Rhythm is one of the key parts of a melody. Music uses short rhythmic ideas or motifs that reoccur throughout the song and are also developed by changing them slightly for interest.
A “rhythmic motif” is a short and often repetitive rhythm figure onto which any chords or melody notes may be grafted. Rhythmic motifs provide the building blocks for all musical ideas regardless of what instrument or musical style you play.
Below the following rhythm combinations show how you can create a variation of an original rhythm simply by playing them in a slightly different order. You can even play a rhythm forward and backward.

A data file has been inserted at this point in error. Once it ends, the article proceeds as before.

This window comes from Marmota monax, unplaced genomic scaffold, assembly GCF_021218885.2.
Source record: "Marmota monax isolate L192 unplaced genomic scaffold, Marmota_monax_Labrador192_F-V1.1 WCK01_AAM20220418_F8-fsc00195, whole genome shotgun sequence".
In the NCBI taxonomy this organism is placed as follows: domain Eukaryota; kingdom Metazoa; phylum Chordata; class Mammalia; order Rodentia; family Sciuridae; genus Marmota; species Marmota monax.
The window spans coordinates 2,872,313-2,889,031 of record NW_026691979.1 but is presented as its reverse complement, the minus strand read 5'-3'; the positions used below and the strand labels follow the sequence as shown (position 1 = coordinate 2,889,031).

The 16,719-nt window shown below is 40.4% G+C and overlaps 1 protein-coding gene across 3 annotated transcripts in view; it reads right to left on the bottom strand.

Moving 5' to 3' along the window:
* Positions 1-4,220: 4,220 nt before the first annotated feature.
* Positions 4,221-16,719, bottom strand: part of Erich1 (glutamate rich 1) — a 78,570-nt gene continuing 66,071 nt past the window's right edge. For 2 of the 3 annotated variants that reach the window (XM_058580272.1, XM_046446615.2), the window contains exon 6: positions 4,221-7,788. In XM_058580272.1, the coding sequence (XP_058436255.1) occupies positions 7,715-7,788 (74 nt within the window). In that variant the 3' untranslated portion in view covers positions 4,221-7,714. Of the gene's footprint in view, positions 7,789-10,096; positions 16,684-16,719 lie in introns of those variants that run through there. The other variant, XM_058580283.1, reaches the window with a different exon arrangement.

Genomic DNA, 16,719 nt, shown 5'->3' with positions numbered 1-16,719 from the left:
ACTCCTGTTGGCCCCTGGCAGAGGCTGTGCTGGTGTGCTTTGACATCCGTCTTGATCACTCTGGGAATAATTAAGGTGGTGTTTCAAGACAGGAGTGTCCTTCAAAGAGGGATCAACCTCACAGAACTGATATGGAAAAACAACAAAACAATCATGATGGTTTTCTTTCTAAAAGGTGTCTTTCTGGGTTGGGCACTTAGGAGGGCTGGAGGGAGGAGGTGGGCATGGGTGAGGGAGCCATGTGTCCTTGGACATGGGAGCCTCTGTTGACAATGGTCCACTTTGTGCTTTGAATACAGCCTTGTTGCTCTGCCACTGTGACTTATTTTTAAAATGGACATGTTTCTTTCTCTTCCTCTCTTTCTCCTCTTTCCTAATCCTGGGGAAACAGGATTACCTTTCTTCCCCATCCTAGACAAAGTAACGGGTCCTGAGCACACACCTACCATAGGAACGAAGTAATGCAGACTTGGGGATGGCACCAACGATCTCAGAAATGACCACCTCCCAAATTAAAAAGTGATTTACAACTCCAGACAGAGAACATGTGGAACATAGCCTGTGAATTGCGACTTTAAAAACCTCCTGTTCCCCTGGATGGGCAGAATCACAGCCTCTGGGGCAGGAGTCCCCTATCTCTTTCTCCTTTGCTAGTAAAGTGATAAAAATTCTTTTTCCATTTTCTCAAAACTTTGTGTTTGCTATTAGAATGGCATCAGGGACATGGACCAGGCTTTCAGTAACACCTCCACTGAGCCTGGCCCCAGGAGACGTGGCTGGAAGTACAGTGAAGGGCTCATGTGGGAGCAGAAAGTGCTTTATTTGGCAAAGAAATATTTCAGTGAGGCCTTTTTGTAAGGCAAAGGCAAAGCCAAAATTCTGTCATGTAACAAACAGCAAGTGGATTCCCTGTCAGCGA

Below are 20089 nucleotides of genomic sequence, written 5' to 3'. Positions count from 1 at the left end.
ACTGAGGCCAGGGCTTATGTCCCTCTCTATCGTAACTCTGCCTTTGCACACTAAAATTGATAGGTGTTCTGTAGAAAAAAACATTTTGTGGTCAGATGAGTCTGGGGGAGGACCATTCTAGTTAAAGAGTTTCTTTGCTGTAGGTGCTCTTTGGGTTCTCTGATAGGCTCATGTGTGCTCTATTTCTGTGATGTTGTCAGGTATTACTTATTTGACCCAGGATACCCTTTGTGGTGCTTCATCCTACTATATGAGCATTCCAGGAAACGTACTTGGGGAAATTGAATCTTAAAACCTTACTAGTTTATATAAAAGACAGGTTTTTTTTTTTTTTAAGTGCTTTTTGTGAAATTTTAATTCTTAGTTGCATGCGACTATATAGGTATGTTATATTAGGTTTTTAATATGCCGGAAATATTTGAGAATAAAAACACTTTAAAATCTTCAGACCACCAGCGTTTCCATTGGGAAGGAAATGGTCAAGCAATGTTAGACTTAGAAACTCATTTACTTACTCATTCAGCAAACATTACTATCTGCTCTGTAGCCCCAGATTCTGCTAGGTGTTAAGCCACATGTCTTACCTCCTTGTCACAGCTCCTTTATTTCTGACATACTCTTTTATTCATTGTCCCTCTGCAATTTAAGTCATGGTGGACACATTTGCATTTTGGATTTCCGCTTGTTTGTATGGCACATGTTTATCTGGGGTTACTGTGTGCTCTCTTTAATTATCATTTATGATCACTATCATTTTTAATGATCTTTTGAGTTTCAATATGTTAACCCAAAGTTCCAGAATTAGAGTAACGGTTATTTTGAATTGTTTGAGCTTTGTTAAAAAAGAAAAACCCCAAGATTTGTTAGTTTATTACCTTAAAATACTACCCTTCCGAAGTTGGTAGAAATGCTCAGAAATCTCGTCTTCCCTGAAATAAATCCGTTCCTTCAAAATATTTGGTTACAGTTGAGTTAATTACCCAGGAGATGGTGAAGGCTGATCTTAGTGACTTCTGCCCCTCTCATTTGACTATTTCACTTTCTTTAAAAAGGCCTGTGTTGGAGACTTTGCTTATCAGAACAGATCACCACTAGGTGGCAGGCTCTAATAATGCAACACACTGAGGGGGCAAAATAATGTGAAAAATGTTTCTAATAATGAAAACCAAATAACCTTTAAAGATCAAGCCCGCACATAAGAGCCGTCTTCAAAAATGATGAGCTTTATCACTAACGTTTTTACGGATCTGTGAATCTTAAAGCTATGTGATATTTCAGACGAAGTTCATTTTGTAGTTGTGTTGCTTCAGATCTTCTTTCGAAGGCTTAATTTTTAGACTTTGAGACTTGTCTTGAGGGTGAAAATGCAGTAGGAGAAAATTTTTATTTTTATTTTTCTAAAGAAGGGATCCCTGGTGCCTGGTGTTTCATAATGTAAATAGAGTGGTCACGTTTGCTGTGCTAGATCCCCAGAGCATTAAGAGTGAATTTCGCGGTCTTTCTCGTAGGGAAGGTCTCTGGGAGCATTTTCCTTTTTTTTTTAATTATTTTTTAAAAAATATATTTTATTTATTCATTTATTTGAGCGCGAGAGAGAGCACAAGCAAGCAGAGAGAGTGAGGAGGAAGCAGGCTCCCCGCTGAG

Challenge: Can you pick out pairs of rhythms below where one is forward and the other is the rhythm played backwards?
Rhythms can also be developed by making them more complex or by simplifying them rather that repeating them exactly the same way.
Your might change groups of two 1/8th notes into triplets which use groups of 3 notes.
You may also take a group of 1/16th notes and simplify them into two 1/8th notes.
You may even change the time signature.
A 8 or 16 measure melodic phrase often has a poetic rhythmic pulse that has a pause half way through and then a conclusion at the end.
Below is a 16 measure melody. Notice the use of repeating rhythms and that there is one rhythmic flow for the first 8 measures and then a different rhythmic theme for the second 8 measures as a kind of answer to the first 8 measures.